This post was prepared by an Eckert Seamans associate.
The Court of Chancery recently announced an amendment to Court of Chancery Rule 171, to take effect on August 1, 2017, regarding word limits to motions and letters to the Court and the requisite certificate of compliance. The word limitations applicable to motions filed pursuant to Rules 12, 23, 23.1, 56 and 65 and to pre-trial and post-trial briefs are the same as exist in current Rule 171. The amended Rule 171 will require opening briefs for motions filed pursuant to Rules 12, 23, 23.1, 56 or 65 and opening pre-trial or post-trial briefs not to exceed 14,000 words. The answering brief filed shall also not exceed 14,000 words. The reply brief shall not exceed 8,000 words.
The principal difference articulated in amended Rule 171 is that “[a]ll other applications [other than pursuant to Rules 12, 23, 23.1, 56 and 65 and pre-trial and post-trial briefs] shall be made by motion without a supporting brief” and shall be limited to 3,000 words or less. The opposition to such motions shall not exceed 3,000 words and the reply shall not exceed 2,000 words.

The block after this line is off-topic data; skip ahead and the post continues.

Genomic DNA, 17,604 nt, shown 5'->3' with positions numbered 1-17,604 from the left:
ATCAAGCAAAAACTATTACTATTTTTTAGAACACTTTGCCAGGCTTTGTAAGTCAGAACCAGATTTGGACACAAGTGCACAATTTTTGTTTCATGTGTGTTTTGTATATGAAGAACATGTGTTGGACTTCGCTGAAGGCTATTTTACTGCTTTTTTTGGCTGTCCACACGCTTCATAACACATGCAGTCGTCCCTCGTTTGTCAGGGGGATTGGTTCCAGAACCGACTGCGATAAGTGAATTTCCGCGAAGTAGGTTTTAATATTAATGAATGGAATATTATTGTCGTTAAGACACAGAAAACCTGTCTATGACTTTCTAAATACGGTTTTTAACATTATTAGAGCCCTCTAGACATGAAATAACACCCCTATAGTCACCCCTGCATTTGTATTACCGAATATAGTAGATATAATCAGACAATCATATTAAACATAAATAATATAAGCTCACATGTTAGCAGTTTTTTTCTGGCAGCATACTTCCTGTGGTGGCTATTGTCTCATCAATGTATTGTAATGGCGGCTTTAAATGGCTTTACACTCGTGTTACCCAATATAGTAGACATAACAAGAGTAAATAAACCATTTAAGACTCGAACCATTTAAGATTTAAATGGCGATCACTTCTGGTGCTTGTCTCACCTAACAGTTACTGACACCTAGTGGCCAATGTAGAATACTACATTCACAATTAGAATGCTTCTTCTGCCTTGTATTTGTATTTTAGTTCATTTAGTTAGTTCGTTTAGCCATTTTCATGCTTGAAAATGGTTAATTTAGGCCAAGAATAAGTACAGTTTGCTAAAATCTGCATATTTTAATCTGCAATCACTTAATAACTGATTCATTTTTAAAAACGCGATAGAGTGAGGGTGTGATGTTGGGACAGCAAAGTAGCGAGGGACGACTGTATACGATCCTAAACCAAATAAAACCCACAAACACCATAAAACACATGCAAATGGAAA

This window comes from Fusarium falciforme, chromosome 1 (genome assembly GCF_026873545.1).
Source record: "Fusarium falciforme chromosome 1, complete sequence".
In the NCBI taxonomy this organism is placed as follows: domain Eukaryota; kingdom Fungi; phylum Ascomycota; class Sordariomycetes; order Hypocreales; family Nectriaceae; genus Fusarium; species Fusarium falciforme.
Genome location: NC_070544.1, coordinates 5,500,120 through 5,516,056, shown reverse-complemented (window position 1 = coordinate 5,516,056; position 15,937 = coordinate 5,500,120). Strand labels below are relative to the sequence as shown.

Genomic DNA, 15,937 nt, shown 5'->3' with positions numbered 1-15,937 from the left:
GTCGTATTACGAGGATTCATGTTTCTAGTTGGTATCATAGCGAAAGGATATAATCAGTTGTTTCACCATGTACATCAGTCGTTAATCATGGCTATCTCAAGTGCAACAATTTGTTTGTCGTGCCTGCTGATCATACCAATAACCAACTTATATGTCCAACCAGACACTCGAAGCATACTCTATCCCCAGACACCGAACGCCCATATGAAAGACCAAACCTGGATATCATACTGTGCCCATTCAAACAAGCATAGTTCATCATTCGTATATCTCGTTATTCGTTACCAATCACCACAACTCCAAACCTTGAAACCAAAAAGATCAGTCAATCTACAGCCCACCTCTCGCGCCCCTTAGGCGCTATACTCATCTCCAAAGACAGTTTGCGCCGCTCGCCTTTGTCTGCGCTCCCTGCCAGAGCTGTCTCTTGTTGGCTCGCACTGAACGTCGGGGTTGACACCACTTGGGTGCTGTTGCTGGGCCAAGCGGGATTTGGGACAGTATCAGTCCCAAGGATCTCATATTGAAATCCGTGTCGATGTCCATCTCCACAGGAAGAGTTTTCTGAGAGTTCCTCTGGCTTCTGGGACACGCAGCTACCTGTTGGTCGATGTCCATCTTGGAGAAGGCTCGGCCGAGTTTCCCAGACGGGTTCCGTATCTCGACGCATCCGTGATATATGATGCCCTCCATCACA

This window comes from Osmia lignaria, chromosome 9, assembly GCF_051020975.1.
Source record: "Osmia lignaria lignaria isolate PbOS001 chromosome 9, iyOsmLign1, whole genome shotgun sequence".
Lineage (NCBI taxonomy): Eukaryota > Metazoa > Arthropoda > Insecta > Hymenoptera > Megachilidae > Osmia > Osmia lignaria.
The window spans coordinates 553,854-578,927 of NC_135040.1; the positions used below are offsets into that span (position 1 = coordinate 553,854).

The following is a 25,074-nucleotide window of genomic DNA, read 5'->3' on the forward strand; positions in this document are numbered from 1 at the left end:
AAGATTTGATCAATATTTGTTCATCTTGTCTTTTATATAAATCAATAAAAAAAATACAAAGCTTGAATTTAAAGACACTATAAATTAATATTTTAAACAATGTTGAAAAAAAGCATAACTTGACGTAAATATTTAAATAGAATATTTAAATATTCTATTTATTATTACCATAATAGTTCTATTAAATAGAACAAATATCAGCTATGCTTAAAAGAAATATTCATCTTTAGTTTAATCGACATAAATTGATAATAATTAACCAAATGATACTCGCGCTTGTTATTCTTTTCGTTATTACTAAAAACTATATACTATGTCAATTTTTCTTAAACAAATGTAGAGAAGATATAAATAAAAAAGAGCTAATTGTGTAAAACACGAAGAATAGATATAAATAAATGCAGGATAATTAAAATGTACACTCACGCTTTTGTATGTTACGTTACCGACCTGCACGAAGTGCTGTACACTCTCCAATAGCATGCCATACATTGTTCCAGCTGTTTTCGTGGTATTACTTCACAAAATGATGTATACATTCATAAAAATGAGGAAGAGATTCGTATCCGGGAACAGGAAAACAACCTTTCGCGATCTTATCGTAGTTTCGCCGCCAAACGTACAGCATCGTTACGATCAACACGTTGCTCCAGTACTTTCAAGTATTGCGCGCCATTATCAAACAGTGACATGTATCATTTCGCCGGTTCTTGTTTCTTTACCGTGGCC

The Court of Chancery is curtailing the verbiage permitted for the many types of motions which are not governed by Rules 12, 23, 23.1, 56 or 65, such as: motions in limine; motions to compel; motions for certification of interlocutory appeals; motions for leave to amend pleadings; motions to intervene; and motions for new trial. As practitioners are aware, the categories of motions governed by the more limited word count often involve complex legal issues and are often submitted in full-brief format in current practice. Starting August 1, 2017, brevity will become mandated for these types of motions.
Amended Rule 171 also limits letters to the Court to 1,000 words, and states that such letters should be used for “logistical and scheduling issues” and not for substantive relief.
Amended Rule 171 also will require the word count to be stated in the signature block of the filed document governed by Rule 171(f). This requirement presumably is intended to eliminate the situation where one attorney signs the brief and another person signs the certificate of compliance. Under the new Rule 171, the signatory(ies) of the brief will also be certifying the word count compliance statement.